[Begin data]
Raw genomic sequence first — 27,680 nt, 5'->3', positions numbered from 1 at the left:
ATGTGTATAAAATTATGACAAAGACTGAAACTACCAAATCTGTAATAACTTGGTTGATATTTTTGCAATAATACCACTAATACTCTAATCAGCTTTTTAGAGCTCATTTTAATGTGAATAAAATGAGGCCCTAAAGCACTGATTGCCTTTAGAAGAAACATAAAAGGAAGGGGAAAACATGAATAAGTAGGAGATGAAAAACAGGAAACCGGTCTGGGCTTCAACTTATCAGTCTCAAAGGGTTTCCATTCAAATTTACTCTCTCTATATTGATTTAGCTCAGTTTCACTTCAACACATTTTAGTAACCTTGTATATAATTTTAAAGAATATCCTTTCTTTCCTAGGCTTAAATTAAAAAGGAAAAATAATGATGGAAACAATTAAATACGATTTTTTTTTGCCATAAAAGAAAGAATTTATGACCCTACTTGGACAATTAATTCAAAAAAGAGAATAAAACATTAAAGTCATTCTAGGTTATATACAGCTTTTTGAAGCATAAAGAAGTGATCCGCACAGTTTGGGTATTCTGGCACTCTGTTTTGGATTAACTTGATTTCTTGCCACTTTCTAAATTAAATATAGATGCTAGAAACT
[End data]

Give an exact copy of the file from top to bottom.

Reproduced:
Raw genomic sequence first — 27,680 nt, 5'->3', positions numbered from 1 at the left:
ATGTGTATAAAATTATGACAAAGACTGAAACTACCAAATCTGTAATAACTTGGTTGATATTTTTGCAATAATACCACTAATACTCTAATCAGCTTTTTAGAGCTCATTTTAATGTGAATAAAATGAGGCCCTAAAGCACTGATTGCCTTTAGAAGAAACATAAAAGGAAGGGGAAAACATGAATAAGTAGGAGATGAAAAACAGGAAACCGGTCTGGGCTTCAACTTATCAGTCTCAAAGGGTTTCCATTCAAATTTACTCTCTCTATATTGATTTAGCTCAGTTTCACTTCAACACATTTTAGTAACCTTGTATATAATTTTAAAGAATATCCTTTCTTTCCTAGGCTTAAATTAAAAAGGAAAAATAATGATGGAAACAATTAAATACGATTTTTTTTTGCCATAAAAGAAAGAATTTATGACCCTACTTGGACAATTAATTCAAAAAAGAGAATAAAACATTAAAGTCATTCTAGGTTATATACAGCTTTTTGAAGCATAAAGAAGTGATCCGCACAGTTTGGGTATTCTGGCACTCTGTTTTGGATTAACTTGATTTCTTGCCACTTTCTAAATTAAATATAGATGCTAGAAACT